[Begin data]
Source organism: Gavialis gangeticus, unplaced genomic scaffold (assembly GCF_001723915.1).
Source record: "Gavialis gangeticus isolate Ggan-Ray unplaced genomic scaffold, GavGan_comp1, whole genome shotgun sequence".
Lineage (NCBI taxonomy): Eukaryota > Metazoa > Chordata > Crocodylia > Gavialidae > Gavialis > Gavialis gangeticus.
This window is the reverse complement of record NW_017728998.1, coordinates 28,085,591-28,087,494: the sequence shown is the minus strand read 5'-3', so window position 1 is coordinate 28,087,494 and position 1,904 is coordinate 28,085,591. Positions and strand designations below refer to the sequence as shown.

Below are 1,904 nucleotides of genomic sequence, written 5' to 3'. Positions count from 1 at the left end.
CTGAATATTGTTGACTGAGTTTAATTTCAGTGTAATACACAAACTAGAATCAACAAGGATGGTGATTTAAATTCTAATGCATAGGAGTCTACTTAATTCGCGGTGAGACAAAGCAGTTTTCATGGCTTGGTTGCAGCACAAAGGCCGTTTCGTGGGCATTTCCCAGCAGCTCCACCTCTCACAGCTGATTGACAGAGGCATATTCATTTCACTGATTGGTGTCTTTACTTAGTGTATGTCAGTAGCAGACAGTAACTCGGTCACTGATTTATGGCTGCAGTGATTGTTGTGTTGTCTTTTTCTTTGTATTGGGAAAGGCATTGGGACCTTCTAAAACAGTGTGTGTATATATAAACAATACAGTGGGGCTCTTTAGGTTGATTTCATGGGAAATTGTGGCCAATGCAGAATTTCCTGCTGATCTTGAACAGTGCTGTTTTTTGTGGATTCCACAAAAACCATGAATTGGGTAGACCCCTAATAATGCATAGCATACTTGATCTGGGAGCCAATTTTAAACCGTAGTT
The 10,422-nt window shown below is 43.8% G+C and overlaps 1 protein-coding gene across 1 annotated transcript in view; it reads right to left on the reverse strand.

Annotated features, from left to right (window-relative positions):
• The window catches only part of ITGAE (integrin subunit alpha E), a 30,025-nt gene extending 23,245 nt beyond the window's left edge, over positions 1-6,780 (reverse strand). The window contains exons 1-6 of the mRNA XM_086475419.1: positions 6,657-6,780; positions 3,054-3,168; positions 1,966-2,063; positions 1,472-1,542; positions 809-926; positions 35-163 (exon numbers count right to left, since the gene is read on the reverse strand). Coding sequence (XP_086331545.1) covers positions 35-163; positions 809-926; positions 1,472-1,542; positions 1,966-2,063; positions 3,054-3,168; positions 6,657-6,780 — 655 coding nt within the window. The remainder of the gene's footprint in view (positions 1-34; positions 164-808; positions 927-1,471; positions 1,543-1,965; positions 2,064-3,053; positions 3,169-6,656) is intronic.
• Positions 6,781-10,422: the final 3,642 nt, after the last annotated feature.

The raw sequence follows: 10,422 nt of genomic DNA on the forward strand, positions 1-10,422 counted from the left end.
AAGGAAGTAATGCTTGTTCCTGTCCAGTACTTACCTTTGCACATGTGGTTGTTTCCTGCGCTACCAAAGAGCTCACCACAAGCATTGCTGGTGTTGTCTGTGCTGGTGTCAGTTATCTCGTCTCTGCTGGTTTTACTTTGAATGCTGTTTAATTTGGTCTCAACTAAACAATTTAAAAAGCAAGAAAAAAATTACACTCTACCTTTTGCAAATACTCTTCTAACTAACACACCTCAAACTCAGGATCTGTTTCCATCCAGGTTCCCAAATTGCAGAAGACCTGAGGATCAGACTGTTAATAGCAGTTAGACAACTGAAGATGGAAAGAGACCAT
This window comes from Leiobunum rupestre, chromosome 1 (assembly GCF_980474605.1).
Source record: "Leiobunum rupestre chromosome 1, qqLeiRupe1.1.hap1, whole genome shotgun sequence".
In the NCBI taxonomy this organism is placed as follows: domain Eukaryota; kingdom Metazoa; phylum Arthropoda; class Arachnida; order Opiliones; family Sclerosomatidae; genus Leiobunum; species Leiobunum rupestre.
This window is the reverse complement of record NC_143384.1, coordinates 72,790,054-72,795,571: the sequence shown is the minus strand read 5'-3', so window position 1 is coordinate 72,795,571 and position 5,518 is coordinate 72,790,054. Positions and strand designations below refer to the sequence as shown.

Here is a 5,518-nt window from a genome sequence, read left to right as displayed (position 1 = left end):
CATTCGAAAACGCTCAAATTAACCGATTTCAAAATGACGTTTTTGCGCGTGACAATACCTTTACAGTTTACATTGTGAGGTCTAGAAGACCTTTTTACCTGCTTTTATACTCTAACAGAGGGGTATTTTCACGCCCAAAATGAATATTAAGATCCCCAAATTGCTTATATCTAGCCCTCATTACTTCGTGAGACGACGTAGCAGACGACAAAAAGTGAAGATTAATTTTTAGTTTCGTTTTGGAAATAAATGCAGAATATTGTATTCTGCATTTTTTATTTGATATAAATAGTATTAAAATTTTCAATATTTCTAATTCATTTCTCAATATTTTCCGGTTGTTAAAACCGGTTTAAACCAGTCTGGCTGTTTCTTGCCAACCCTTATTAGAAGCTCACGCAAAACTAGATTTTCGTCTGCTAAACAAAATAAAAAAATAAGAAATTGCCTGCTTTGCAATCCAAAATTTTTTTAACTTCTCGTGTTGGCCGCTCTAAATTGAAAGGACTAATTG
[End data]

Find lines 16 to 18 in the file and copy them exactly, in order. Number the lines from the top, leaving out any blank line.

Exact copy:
This window is the reverse complement of record NC_143384.1, coordinates 72,790,054-72,795,571: the sequence shown is the minus strand read 5'-3', so window position 1 is coordinate 72,795,571 and position 5,518 is coordinate 72,790,054. Positions and strand designations below refer to the sequence as shown.

Here is a 5,518-nt window from a genome sequence, read left to right as displayed (position 1 = left end):
CATTCGAAAACGCTCAAATTAACCGATTTCAAAATGACGTTTTTGCGCGTGACAATACCTTTACAGTTTACATTGTGAGGTCTAGAAGACCTTTTTACCTGCTTTTATACTCTAACAGAGGGGTATTTTCACGCCCAAAATGAATATTAAGATCCCCAAATTGCTTATATCTAGCCCTCATTACTTCGTGAGACGACGTAGCAGACGACAAAAAGTGAAGATTAATTTTTAGTTTCGTTTTGGAAATAAATGCAGAATATTGTATTCTGCATTTTTTATTTGATATAAATAGTATTAAAATTTTCAATATTTCTAATTCATTTCTCAATATTTTCCGGTTGTTAAAACCGGTTTAAACCAGTCTGGCTGTTTCTTGCCAACCCTTATTAGAAGCTCACGCAAAACTAGATTTTCGTCTGCTAAACAAAATAAAAAAATAAGAAATTGCCTGCTTTGCAATCCAAAATTTTTTTAACTTCTCGTGTTGGCCGCTCTAAATTGAAAGGACTAATTG